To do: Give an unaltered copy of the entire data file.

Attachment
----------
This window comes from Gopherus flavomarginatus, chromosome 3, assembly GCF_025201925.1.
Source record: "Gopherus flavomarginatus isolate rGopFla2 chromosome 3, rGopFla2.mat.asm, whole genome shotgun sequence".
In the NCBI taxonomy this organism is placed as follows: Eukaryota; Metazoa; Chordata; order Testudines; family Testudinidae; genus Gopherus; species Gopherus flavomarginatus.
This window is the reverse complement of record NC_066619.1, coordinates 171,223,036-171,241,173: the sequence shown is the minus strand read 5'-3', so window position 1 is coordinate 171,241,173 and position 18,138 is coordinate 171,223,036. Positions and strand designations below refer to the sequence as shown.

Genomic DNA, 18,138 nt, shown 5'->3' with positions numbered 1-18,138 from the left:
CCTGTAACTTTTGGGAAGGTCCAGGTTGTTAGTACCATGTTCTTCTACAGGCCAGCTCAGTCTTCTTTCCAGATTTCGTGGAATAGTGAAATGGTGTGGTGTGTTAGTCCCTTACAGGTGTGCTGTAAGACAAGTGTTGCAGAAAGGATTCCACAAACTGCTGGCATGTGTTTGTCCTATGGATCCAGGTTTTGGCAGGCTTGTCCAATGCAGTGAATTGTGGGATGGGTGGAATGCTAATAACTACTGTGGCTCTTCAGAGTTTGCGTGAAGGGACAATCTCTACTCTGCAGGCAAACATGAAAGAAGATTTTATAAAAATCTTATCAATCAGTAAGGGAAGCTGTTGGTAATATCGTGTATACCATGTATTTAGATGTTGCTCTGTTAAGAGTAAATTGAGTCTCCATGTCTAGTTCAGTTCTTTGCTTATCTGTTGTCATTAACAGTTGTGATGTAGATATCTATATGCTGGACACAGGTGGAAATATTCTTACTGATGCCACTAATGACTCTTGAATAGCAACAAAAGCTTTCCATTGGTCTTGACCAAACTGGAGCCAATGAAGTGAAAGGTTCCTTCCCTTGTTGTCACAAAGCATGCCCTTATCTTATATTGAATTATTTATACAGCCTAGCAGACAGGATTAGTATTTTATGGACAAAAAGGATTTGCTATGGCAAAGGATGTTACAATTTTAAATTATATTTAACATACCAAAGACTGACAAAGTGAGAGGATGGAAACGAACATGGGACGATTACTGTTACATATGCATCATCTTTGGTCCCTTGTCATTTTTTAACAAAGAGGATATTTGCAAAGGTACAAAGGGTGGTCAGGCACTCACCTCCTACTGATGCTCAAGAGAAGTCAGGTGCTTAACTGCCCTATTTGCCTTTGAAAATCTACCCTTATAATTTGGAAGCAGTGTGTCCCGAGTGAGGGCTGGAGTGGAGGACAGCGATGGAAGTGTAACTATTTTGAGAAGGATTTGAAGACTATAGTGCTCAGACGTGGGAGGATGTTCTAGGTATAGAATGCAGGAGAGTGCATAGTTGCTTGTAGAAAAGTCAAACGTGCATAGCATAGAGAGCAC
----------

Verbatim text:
This window comes from Gopherus flavomarginatus, chromosome 3, assembly GCF_025201925.1.
Source record: "Gopherus flavomarginatus isolate rGopFla2 chromosome 3, rGopFla2.mat.asm, whole genome shotgun sequence".
In the NCBI taxonomy this organism is placed as follows: Eukaryota; Metazoa; Chordata; order Testudines; family Testudinidae; genus Gopherus; species Gopherus flavomarginatus.
This window is the reverse complement of record NC_066619.1, coordinates 171,223,036-171,241,173: the sequence shown is the minus strand read 5'-3', so window position 1 is coordinate 171,241,173 and position 18,138 is coordinate 171,223,036. Positions and strand designations below refer to the sequence as shown.

Genomic DNA, 18,138 nt, shown 5'->3' with positions numbered 1-18,138 from the left:
CCTGTAACTTTTGGGAAGGTCCAGGTTGTTAGTACCATGTTCTTCTACAGGCCAGCTCAGTCTTCTTTCCAGATTTCGTGGAATAGTGAAATGGTGTGGTGTGTTAGTCCCTTACAGGTGTGCTGTAAGACAAGTGTTGCAGAAAGGATTCCACAAACTGCTGGCATGTGTTTGTCCTATGGATCCAGGTTTTGGCAGGCTTGTCCAATGCAGTGAATTGTGGGATGGGTGGAATGCTAATAACTACTGTGGCTCTTCAGAGTTTGCGTGAAGGGACAATCTCTACTCTGCAGGCAAACATGAAAGAAGATTTTATAAAAATCTTATCAATCAGTAAGGGAAGCTGTTGGTAATATCGTGTATACCATGTATTTAGATGTTGCTCTGTTAAGAGTAAATTGAGTCTCCATGTCTAGTTCAGTTCTTTGCTTATCTGTTGTCATTAACAGTTGTGATGTAGATATCTATATGCTGGACACAGGTGGAAATATTCTTACTGATGCCACTAATGACTCTTGAATAGCAACAAAAGCTTTCCATTGGTCTTGACCAAACTGGAGCCAATGAAGTGAAAGGTTCCTTCCCTTGTTGTCACAAAGCATGCCCTTATCTTATATTGAATTATTTATACAGCCTAGCAGACAGGATTAGTATTTTATGGACAAAAAGGATTTGCTATGGCAAAGGATGTTACAATTTTAAATTATATTTAACATACCAAAGACTGACAAAGTGAGAGGATGGAAACGAACATGGGACGATTACTGTTACATATGCATCATCTTTGGTCCCTTGTCATTTTTTAACAAAGAGGATATTTGCAAAGGTACAAAGGGTGGTCAGGCACTCACCTCCTACTGATGCTCAAGAGAAGTCAGGTGCTTAACTGCCCTATTTGCCTTTGAAAATCTACCCTTATAATTTGGAAGCAGTGTGTCCCGAGTGAGGGCTGGAGTGGAGGACAGCGATGGAAGTGTAACTATTTTGAGAAGGATTTGAAGACTATAGTGCTCAGACGTGGGAGGATGTTCTAGGTATAGAATGCAGGAGAGTGCATAGTTGCTTGTAGAAAAGTCAAACGTGCATAGCATAGAGAGCAC